Endarterectomy is one of the basic techniques used by a vascular surgeon, particularly in the treatment of atherosclerosis of carotid and common iliac arteries. However, the use of this method for other arteries is less common and less known. Such information can even be found in the vascular surgery textbook “Rutherford’s Vascular Surgery 8th Edition”, where one can read that the currently rare use of endarterectomy is caused, on one side, by good results of bypass grafting achieved in this anatomical segment as well as recognized effectiveness of endovascular treatment, but also by the fact that there is a gradually smaller number of surgeons who feel comfortable using this method due to the lack of experience and lack of possibility to learn this method. It is also raised that it is not a totally “easy” method and it carries the risk of substantial blood loss. Frequent presence of the atherosclerotic lesions in the other homonymous artery considerably limits indications for this method. Nevertheless this method has certain undeniable advantages. It allows maintaining the normal physiological and anatomical conditions of the blood flow. It also allows avoiding implantation of foreign material and related complications, including infections, and at the same time not excluding this option of treatment in the future, which in view of a long-term progression of atherosclerotic disease allows extending the period during which other surgical solutions can be applied. In contrary to occasionally used extra-anatomical bypass graft, e.g. femoral-femoral crossover graft or axillo-femoral graft, there is no risk of ischaemia of the other limb. Another advantage of endarterectomy in general, including eversion endarterectomy, is a possibility to maintain better sexual potency, because it allows avoiding preparation of the aortic walls and common iliac arteries. The group of patients who would potentially benefit better from endarterectomy rather than bypass in aortoiliac segment includes the patients with atherosclerotic lesions not extending to common iliac arteries, the male patients who, apart from ischaemia of lower limbs, suffer also from erection disorders and diagnosed atherosclerotic stenosis or occlusion of an internal iliac artery, the patients with atherosclerotic occlusion of external iliac arteries with considerable risk of infections after bypass procedures or for whom, due to their narrow blood vessels, bypass is technically difficult, the patients with “localized” atherosclerotic lesions, and last but not least, the patients with bifurcated graft with end-to-side anastomosis who need to have the prosthesis removed due to infection – in such cases the authors of this paper suggest endarterectomy as one of the alternative “rescue” solutions [10–17]. Currently, the value of direct aortoiliac endarterectomy has been reminded by Connoly and Price [12], and yet, they raise a question in the title of their paper – whether aortoiliac endarterectomy is a lost art. Their paper is a retrospective analysis of 200 patients 10 years after surgical treatment of aortoiliac occlusive disease, where 39 patients were treated with endarterectomy and the rest with bifurcated aortofemoral bypass. The authors report that 10 year after the surgery, the primary patency after endarterectomy was 89.2% and after bypass – 78.0%. Very interesting information regarding endarterectomy can be found in the paper from 2010 by Chiu et al. – a retrospective analysis of various surgical methods of treatment of atherosclerotic aortoiliac disease [13]. In the summary this retrospective analysis informs that the morbidity rate related to endarterectomy is the smallest in comparison with aortofemoral bypass and iliac-femoral bypass – 12.5%, 16% and 18.9%, respectively; (p < 0.05). Similar results were observed for mortality rate after surgery – 2.7%, 4.1% and 2.7%, respectively; (p < 0.0001). At the same time, the authors of the analysis did not note any statistically significant differences between all the tree reconstruction methods, which allows for the conclusion that these methods are comparable: 5-year patency of the treated section was 88.3% (for endarterectomy), 86.3% (for aortofemoral bypass) and 85.3% for iliac-femoral bypass.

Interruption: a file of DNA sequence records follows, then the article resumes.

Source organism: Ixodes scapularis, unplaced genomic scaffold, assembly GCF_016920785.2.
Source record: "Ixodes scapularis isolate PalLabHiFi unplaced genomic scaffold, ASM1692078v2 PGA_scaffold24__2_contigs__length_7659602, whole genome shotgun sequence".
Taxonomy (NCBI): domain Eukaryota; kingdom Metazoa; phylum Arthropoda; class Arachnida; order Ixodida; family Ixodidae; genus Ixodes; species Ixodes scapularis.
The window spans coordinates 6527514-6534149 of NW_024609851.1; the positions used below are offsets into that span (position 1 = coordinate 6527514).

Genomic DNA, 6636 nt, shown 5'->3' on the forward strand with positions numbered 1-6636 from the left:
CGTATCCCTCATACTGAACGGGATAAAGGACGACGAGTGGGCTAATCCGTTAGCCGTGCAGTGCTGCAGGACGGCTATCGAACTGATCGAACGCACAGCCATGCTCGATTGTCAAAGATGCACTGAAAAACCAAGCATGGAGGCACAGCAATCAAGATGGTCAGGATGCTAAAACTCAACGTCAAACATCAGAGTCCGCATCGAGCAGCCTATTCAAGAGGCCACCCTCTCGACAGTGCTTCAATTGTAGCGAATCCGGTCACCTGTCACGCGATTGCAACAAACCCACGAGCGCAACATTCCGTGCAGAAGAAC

Various authors give their own observations of patients after endarterectomy. The primary patency after 5 years is reported at 80–90%, the secondary one at 88–96% [10, 11, 13, 15]. Also long-term observations can be found where cumulative patency 10 years after the surgery reaches even 85–89% [12, 18]. An intensive development of endovascular methods of treatment has resulted in constantly improving results of treatment of aortoiliac occlusive disease and increased qualification of patients for transcatheter treatment. The primary patency of such treatment after 4–5 years fluctuates between 77 and 90%, the secondary one after 3–4 years – between 94 and 96% [18–20]. Nevertheless, not all cases can be treated with endovascular methods. There are numerous reports in scientific literature, both dating nearly 50 years ago [9, 21–24] and more contemporary [10, 11, 16, 17], presenting the additional advantages of eversion endarterectomy. The eversion of the artery gives a visual control over endarterectomy, allows for more radical removal of the atherosclerotic plaque from the artery as well as removal of lesions in the arteries which are less accessible for classic endarterectomy. It is possible to remove lesions from long sections of the artery – this advantage was used also in restoring the patency in long sections of the superficial femoral artery [25]. The technique also allows avoiding long longitudinal arteriotomy and long sutures that may additionally narrow the artery lumen.